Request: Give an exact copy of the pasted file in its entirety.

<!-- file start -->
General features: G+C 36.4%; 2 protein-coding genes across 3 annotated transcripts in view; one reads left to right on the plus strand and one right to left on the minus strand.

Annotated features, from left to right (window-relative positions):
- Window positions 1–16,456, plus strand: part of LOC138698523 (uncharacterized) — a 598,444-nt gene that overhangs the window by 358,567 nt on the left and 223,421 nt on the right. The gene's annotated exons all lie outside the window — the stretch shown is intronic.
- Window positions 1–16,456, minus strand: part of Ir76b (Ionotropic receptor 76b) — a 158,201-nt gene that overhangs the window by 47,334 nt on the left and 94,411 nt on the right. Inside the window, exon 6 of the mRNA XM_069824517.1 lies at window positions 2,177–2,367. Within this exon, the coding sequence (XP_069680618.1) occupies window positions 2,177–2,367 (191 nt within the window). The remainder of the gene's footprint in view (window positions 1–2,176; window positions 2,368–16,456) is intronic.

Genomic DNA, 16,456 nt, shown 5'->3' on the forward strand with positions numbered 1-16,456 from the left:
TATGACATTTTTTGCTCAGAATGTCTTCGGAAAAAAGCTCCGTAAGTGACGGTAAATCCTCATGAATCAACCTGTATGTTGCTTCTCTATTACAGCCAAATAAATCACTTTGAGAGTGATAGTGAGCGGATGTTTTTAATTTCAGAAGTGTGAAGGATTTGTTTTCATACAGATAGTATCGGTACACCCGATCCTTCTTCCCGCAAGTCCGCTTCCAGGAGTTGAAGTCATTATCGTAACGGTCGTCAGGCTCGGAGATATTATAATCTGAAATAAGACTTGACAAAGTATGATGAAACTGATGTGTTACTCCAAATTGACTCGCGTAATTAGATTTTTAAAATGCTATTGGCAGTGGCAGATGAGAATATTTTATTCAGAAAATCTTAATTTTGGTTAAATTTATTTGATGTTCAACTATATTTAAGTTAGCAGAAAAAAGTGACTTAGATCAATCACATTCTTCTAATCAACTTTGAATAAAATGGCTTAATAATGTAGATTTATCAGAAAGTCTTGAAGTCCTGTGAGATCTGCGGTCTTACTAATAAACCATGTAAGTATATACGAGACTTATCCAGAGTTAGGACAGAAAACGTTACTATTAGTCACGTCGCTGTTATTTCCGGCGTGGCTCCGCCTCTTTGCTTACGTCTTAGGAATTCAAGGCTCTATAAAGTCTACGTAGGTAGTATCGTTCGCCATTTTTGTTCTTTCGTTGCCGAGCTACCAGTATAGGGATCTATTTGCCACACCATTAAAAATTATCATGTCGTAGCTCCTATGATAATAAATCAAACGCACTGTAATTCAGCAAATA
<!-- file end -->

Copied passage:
General features: G+C 36.4%; 2 protein-coding genes across 3 annotated transcripts in view; one reads left to right on the plus strand and one right to left on the minus strand.

Annotated features, from left to right (window-relative positions):
- Window positions 1–16,456, plus strand: part of LOC138698523 (uncharacterized) — a 598,444-nt gene that overhangs the window by 358,567 nt on the left and 223,421 nt on the right. The gene's annotated exons all lie outside the window — the stretch shown is intronic.
- Window positions 1–16,456, minus strand: part of Ir76b (Ionotropic receptor 76b) — a 158,201-nt gene that overhangs the window by 47,334 nt on the left and 94,411 nt on the right. Inside the window, exon 6 of the mRNA XM_069824517.1 lies at window positions 2,177–2,367. Within this exon, the coding sequence (XP_069680618.1) occupies window positions 2,177–2,367 (191 nt within the window). The remainder of the gene's footprint in view (window positions 1–2,176; window positions 2,368–16,456) is intronic.

Genomic DNA, 16,456 nt, shown 5'->3' on the forward strand with positions numbered 1-16,456 from the left:
TATGACATTTTTTGCTCAGAATGTCTTCGGAAAAAAGCTCCGTAAGTGACGGTAAATCCTCATGAATCAACCTGTATGTTGCTTCTCTATTACAGCCAAATAAATCACTTTGAGAGTGATAGTGAGCGGATGTTTTTAATTTCAGAAGTGTGAAGGATTTGTTTTCATACAGATAGTATCGGTACACCCGATCCTTCTTCCCGCAAGTCCGCTTCCAGGAGTTGAAGTCATTATCGTAACGGTCGTCAGGCTCGGAGATATTATAATCTGAAATAAGACTTGACAAAGTATGATGAAACTGATGTGTTACTCCAAATTGACTCGCGTAATTAGATTTTTAAAATGCTATTGGCAGTGGCAGATGAGAATATTTTATTCAGAAAATCTTAATTTTGGTTAAATTTATTTGATGTTCAACTATATTTAAGTTAGCAGAAAAAAGTGACTTAGATCAATCACATTCTTCTAATCAACTTTGAATAAAATGGCTTAATAATGTAGATTTATCAGAAAGTCTTGAAGTCCTGTGAGATCTGCGGTCTTACTAATAAACCATGTAAGTATATACGAGACTTATCCAGAGTTAGGACAGAAAACGTTACTATTAGTCACGTCGCTGTTATTTCCGGCGTGGCTCCGCCTCTTTGCTTACGTCTTAGGAATTCAAGGCTCTATAAAGTCTACGTAGGTAGTATCGTTCGCCATTTTTGTTCTTTCGTTGCCGAGCTACCAGTATAGGGATCTATTTGCCACACCATTAAAAATTATCATGTCGTAGCTCCTATGATAATAAATCAAACGCACTGTAATTCAGCAAATA